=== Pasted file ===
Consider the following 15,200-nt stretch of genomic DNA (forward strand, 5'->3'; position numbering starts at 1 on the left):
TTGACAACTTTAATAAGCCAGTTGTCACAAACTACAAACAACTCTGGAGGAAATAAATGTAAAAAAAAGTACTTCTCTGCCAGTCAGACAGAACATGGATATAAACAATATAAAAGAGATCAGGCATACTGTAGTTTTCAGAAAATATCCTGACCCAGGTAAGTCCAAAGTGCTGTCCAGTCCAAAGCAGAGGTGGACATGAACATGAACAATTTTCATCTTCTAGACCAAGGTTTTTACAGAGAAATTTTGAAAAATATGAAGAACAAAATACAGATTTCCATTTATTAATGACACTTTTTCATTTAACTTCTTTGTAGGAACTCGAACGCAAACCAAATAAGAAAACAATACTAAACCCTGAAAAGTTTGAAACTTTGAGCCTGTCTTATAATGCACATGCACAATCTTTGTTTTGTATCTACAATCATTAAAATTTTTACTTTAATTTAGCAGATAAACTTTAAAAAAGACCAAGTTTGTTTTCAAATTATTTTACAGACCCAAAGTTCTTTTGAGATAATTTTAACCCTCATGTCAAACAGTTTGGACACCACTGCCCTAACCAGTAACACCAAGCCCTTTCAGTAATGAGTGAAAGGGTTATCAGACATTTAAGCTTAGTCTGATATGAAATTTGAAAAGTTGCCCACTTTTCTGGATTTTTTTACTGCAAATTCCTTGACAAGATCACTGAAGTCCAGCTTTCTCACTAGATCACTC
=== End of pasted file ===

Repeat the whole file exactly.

Consider the following 15,200-nt stretch of genomic DNA (forward strand, 5'->3'; position numbering starts at 1 on the left):
TTGACAACTTTAATAAGCCAGTTGTCACAAACTACAAACAACTCTGGAGGAAATAAATGTAAAAAAAAGTACTTCTCTGCCAGTCAGACAGAACATGGATATAAACAATATAAAAGAGATCAGGCATACTGTAGTTTTCAGAAAATATCCTGACCCAGGTAAGTCCAAAGTGCTGTCCAGTCCAAAGCAGAGGTGGACATGAACATGAACAATTTTCATCTTCTAGACCAAGGTTTTTACAGAGAAATTTTGAAAAATATGAAGAACAAAATACAGATTTCCATTTATTAATGACACTTTTTCATTTAACTTCTTTGTAGGAACTCGAACGCAAACCAAATAAGAAAACAATACTAAACCCTGAAAAGTTTGAAACTTTGAGCCTGTCTTATAATGCACATGCACAATCTTTGTTTTGTATCTACAATCATTAAAATTTTTACTTTAATTTAGCAGATAAACTTTAAAAAAGACCAAGTTTGTTTTCAAATTATTTTACAGACCCAAAGTTCTTTTGAGATAATTTTAACCCTCATGTCAAACAGTTTGGACACCACTGCCCTAACCAGTAACACCAAGCCCTTTCAGTAATGAGTGAAAGGGTTATCAGACATTTAAGCTTAGTCTGATATGAAATTTGAAAAGTTGCCCACTTTTCTGGATTTTTTTACTGCAAATTCCTTGACAAGATCACTGAAGTCCAGCTTTCTCACTAGATCACTC